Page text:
Toyota revises Prius mpg rating to 51 city, 48 highway and 50 combined

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Toyota’s third-generation Prius has a combined-cycle fuel-economy of 50mpg (4.7L/100km)

Toyota’s third-generation Prius has a combined-cycle fuel-economy of 50mpg (4.7L/100km)

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After months of conjecture and Toyota’s own claims for the fuel-economy of its new Prius, came the release last week of “preliminary” Environmental Protection Agency (EPA) ratings for the new model. In their haste, the EPA and Toyota had made a slight error in those original numbers due to a misinterpretation of preliminary data.

According to the revised numbers, the 2010 Toyota Prius has an estimated fuel economy rating of 51mpg in the city, 48mpg on the highway and a combined figure of 50mpg (the previous figures were 50/49 for city/highway and 50mpg combined). This means that owners of the new 2010 model will still be able to boast that they drive the highest mileage mass produced hybrid in the world. By comparison, the first-generation Prius was EPA rated at 41mpg for the combined cycle and the current model is rated at 46mpg.

Not only is it more efficient, the new Prius is also quieter, roomier, and equipped with more features than the current model. Some of these include an available moonroof with solar panels, four driving modes, Intelligent Parking Assist (IPA) and steering wheel touch controls that display on the instrument panel.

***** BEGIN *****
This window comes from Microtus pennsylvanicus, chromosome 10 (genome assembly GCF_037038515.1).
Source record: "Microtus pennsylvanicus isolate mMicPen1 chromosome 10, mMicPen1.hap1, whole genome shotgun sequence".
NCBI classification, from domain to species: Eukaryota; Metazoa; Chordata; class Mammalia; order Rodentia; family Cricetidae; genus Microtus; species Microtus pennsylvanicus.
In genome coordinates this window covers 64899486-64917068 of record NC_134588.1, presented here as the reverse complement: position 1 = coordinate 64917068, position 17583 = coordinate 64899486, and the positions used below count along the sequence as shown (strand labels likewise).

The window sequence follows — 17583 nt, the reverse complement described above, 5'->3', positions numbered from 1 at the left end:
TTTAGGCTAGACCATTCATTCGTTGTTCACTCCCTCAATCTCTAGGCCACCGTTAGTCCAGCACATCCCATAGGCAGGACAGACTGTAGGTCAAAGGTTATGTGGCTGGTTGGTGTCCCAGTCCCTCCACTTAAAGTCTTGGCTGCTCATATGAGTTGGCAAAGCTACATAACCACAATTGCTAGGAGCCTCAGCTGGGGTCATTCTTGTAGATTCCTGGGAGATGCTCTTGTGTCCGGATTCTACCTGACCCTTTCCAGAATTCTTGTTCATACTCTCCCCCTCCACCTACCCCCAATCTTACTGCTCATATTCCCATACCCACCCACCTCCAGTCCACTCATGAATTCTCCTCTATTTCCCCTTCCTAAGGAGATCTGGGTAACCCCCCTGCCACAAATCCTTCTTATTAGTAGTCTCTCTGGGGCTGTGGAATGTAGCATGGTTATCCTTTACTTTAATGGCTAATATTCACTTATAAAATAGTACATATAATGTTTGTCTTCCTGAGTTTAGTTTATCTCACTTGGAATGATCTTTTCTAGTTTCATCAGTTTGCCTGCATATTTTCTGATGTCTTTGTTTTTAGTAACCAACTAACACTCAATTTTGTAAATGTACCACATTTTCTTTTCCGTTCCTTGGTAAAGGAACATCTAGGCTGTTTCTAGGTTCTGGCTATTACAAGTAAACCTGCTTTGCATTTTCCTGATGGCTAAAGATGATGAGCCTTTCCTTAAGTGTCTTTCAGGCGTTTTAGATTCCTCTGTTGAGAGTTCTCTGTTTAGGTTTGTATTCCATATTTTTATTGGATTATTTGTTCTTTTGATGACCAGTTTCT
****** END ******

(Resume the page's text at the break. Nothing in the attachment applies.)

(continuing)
Sharing a similar body to the current model, engineers have meticulously tested and modified every surface of the car’s exterior to come up with a drag-coefficient of just 0.25Cd – one of the lowest ratings for a production vehicle today. The overall height of the Prius is the same as the current model, but the roof profile is altered by moving the top of the roof 3.9in to the rear. This emphasizes the wedge shape, and also allows for enhanced rear headroom and improved aerodynamics. Dimensionally, the new Prius has the same wheelbase as the current generation. Overall length is slightly increased by 0.6in, in part by moving the front cowl forward.

Power comes from a larger and more powerful 1.8L Atkinson-cycle four-cylinder engine, combined with the latest iteration of Toyota’s Synergy Drive hybrid system. Contrary to conventional wisdom, the larger engine actually helps improve highway mileage. By making more torque, the new engine can run at lower average rpm on the highway. When operating at lower rpm, the new engine uses less fuel. Mileage is especially improved in cold-start conditions and at higher speeds.

The engine develops a peak output of 98hp and 105lb-ft of torque, while the electric motor is rated at 80hp and 153lb-ft of torque. This is enough to send the car from 0-60mph in 9.8 seconds.

Use of an electric water pump and a new exhaust gas recirculation (EGR) system also contribute to the engine’s efficiency. The 1.8L Prius engine is the first Toyota power plant that requires no belts under the hood for better fuel economy and less potential maintenance.

A multi-information display panel that monitors fuel and energy consumption is standard. It provides feedback on the Prius’ efficiency using three different displays to help the driver acquire economical driving habits.